FORT LAUDERDALE, Fla. (ABC NEWS) — Carrie Meek, the grandchild of a slave and a sharecropper’s daughter who became one of the first Black Floridians elected to Congress since Reconstruction, died Sunday. She was 95.
Meek died at her home in Miami after a long illness, her family said in a statement. The family did not specify a cause of death.
Meek attended Florida A&M University, graduating in 1946 with her B.A. in biology and physical education. She also starred on the track and field team during her time in Tallahassee.
FAMU President Larry Robinson released the following statement:
“I was deeply hurt to learn of the passing today of Florida A&M University alumna and former Congresswoman Carrie Meek. She rose from the Florida House of Representatives to become the first African American woman elected to the Florida Senate where she served on the Education Appropriations Subcommittee. She went on to be elected the first Black member of Congress from Florida since Reconstruction. Once in office, Meek faced the task of helping her district recover from the devastation of Hurricane Andrew. Her efforts helped provide $100 million in federal assistance to rebuild Dade County. She lived what we tell our students, ‘You can get there from FAMU.'"
Meek started her congressional career at an age when many people begin retirement. She was 66 when she easily won the 1992 Democratic congressional primary in her Miami-Dade County district. No Republican opposed her in the general election.
Alcee Hastings and Corrine Brown joined Meek in January 1993 as the first Black Floridians to serve in Congress since 1876 as the state’s districts had been redrawn by the federal courts in accordance with the 1965 Voting Rights Act.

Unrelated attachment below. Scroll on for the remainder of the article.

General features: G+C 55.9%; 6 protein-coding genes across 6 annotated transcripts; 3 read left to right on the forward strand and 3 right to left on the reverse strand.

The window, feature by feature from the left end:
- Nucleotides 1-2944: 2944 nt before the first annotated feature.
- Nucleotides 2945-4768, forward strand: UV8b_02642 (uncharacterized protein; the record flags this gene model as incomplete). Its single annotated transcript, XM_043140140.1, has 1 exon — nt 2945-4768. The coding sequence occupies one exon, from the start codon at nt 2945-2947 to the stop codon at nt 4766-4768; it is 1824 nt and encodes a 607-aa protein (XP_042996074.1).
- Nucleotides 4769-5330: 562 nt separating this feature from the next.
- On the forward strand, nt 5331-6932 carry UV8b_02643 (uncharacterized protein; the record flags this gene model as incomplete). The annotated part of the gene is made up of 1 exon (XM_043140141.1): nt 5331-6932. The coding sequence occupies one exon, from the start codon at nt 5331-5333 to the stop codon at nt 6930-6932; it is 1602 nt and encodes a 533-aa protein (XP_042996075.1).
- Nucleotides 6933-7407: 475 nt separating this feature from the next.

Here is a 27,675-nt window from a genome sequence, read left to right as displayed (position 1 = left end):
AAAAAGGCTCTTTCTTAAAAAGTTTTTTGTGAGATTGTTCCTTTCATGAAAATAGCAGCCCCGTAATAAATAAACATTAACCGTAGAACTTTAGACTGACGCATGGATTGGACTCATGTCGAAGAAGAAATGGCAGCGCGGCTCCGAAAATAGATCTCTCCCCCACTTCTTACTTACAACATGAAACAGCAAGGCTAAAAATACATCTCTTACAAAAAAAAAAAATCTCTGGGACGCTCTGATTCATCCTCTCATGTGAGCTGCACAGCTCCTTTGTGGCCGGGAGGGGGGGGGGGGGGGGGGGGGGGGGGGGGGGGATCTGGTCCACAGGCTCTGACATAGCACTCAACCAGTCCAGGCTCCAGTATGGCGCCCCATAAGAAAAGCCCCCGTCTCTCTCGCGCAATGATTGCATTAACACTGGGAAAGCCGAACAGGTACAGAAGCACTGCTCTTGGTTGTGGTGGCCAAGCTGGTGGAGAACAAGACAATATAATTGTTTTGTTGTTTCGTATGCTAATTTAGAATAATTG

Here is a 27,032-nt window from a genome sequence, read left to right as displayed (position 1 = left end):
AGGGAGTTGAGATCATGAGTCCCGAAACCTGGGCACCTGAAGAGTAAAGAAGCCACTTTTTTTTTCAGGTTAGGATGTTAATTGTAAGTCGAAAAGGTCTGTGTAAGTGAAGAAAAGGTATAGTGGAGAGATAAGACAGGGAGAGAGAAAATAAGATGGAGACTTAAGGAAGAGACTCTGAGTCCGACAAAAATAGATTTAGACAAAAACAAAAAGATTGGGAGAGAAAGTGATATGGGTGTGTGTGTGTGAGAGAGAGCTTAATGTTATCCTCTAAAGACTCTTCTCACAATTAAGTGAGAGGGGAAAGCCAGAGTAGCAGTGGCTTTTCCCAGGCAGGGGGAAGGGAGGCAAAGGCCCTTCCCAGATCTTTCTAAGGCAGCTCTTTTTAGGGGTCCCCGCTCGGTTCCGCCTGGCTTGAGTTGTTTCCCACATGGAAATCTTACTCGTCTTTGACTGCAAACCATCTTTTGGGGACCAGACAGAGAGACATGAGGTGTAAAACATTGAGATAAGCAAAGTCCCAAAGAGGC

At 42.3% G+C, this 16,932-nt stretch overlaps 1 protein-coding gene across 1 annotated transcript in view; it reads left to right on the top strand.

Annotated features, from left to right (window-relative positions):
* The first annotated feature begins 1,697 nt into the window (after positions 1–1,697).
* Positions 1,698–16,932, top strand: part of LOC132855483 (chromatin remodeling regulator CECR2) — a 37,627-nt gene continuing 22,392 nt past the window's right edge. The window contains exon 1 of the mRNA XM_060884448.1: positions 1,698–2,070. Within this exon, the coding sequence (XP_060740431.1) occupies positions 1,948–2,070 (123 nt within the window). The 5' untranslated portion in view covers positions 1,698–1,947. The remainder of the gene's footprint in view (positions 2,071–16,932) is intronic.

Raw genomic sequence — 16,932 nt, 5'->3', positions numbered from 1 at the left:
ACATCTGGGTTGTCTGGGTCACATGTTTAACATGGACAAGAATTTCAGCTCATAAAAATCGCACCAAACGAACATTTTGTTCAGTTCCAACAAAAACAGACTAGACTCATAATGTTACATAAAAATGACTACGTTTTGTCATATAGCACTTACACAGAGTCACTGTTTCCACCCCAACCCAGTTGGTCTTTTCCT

On her first day in Congress, Meek reflected that while her grandmother, a slave on a Georgia farm, could never have dreamed of such an accomplishment, her parents told her that anything was possible.
“They always said the day would come when we would be recognized for our character,” she told The Associated Press in an interview that day.
In Congress, Meek championed affirmative action, economic opportunities for the poor and efforts to bolster democracy in and ease immigration restrictions on Haiti, the birthplace of many of her constituents.
She also was known for her liberal opinions, folksy yet powerful oratory and colorful Republican bashing.
“The last Republican that did something for me was Abraham Lincoln,” she told the state delegation to the 1996 Democratic Convention in Chicago.
Meek joined her son Kendrick, a former state trooper and state senator, in a 2000 sit-in at then-Florida Gov. Jeb Bush’s office to protest an end to affirmative action policies. She had long argued in favor of such policies, since earning her master’s degree from the University of Michigan in Ann Arbor in 1948. At the time, Blacks were not admitted to graduate schools in Florida.
Meek decided not to seek a sixth term in 2002. Her son Kendrick succeeded in winning her heavily Democratic district, a seat he held for four terms before an unsuccessful bid for the U.S. Senate in 2010.